We have demonstrated a learning curve for surgical margins after open radical prostatectomy. A patient treated by an experienced surgeon (250 procedures), compared to a patient treated by an inexperienced surgeon with 10 prior procedures, has an absolute risk reduction of a positive margin of 15%, and a relative risk reduction close to 40%.
There are various lines of evidence to suggest that, although improvements in margin status associated with experience are correlated with those for biochemical recurrence, there is no strong causal association between the two. Firstly, as we have previously reported, the learning curve for recurrence is not importantly affected by adjustment for margins: for example, the absolute risk reduction for 250 versus 10 prior surgeries is was 5.3% after adjustment for margin status, and 7.2% without adjustment. Second, margin status plateaus at about 10% for organ-confined cancer. In contrast, recurrence rates in organ-confined disease continue to improve with increasing experience, with recurrence rates approaching 1% for the most experienced surgeons.
Furthermore, we saw very poor concordance between a surgeon's margin and recurrence rates in this group of academic surgeons. It seems natural to assume that a surgeon with lower positive margin rates than a colleague would also have lower rates of biochemical recurrence. Our data, however, suggest that the two are virtually independent.
This suggests that margin rates and recurrence improve with experience by independent mechanisms. There is a clear and obvious explanation for such a difference: learning for surgical margins, but not biochemical recurrence, involves feedback. Traditional learning theory gives a feedback a central role: in the case of a straightforward task, such as learning to shoot a basketball free throw, individuals learn by directly observing success and failure; for more complex tasks, such as learning to talk, repeated feedback from adults about errors allows children to learn the rules of grammar. In either case, the individual is able to link particular actions to success, others to failure, and thereby improve success rates over time. This is certainly plausible in the case of surgical margins, as the surgeon is told of the patient's margin status relatively soon after surgery, when the memory of the procedure is still fresh, and so may be able to relate a positive margin a particular aspect of the procedure. In contrast, biochemical recurrences occur many years later, at which time the surgeon is unlikely to remember any specifics about the patient's surgery. Improvements in biochemical recurrence rates therefore must occur by some general process of improved surgical technique.
Our findings have several implications. First, it becomes questionable whether margin rates can be used to evaluate changes in surgical technique. The common claim is that a new technique can improve functional outcomes without compromising oncologic control is generally based on equivalent surgical margin rates. Yet if margin rates do not have a strong concordance with biochemical recurrence, it is quite possible for a technique to have similar margin rates but lead to poorer (or conceivably superior) recurrence outcomes. Our findings also have implications for the use of margin rates as feedback for surgeons. It has been suggested that, in an effort to improve outcomes, surgeons might be given data as to their margin rates in comparison to their peers, perhaps adjusted for case mix. Yet if differences in margin rates between surgeons have only a marginal association with differences in recurrence rates, it is questionable whether such feedback would ultimately improve cancer outcomes. Indeed, it is possible that such a system might create an incentive for surgeons to treat low risk cases - many of whom would suffer no ill-effects of their cancer in the absence of treatment - at the expense of patients with high risk cancer, who stand to gain the most from surgery. It is also possible that surgeons told that they have above average margin rates would tend towards a wider excision, with consequent effects on functional outcomes.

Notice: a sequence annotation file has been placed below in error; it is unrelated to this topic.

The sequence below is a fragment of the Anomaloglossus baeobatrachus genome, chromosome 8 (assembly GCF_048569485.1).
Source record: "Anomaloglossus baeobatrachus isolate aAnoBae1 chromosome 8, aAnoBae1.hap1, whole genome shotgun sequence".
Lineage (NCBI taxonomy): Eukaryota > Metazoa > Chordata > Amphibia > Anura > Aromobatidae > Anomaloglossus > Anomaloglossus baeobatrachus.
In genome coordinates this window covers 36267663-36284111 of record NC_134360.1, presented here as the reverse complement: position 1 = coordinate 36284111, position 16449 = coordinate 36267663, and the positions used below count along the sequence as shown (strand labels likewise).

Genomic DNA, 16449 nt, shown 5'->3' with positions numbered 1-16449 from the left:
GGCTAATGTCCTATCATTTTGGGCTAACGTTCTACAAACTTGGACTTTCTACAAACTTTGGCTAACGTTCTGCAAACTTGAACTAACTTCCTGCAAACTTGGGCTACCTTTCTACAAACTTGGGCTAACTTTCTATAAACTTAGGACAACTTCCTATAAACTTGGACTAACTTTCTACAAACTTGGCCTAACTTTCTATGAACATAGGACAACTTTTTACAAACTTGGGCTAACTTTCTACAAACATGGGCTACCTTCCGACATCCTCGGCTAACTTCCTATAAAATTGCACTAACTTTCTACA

The failure of margins to provide an acceptable surrogate for surgical performance seems counter-intuitive. The aim of cancer surgery is, after all, to remove cancer, and a positive margin suggests that cancer has been left in the body. Yet it is clear that some margins are likely artifactual; note, for example, in some series, apical margins had no apparent association with recurrence6
. It is also apparent that the recurrence can occur even if tumor cells are not detected at the edges of the pathologic specimen: in this series, there was a 5% recurrence probability by 5 years for patients with negative margins and organ confined disease. Conversely, a positive margin is far from an inevitable harbinger of recurrence: patients with organ-confined disease but positive margins had greater than a 75% probability of being free of recurrence at 5 years.
Our findings may be taken as contradicting previous work on the importance of surgical margins, including our own prior studies7-8
. This contradiction is more apparent than real. Like previous authors, we did find an overall association between positive surgical margins and biochemical recurrence (hazard ratio of 2.1, p<0.0005, after adjustment for pathologic stage, grade and PSA) and, more specifically, a statistically significant association between a surgeon's margin and recurrence rates. What we are reporting is not that the association is absent, but that it is weak. This is in keeping with prior research. For example, in a recent postoperative nomogram7
, a positive surgical margin has one-quarter of the effect of primary Gleason grade, one-third the effect of seminal vesicle invasion and one-half the effect of extraprostatic extension.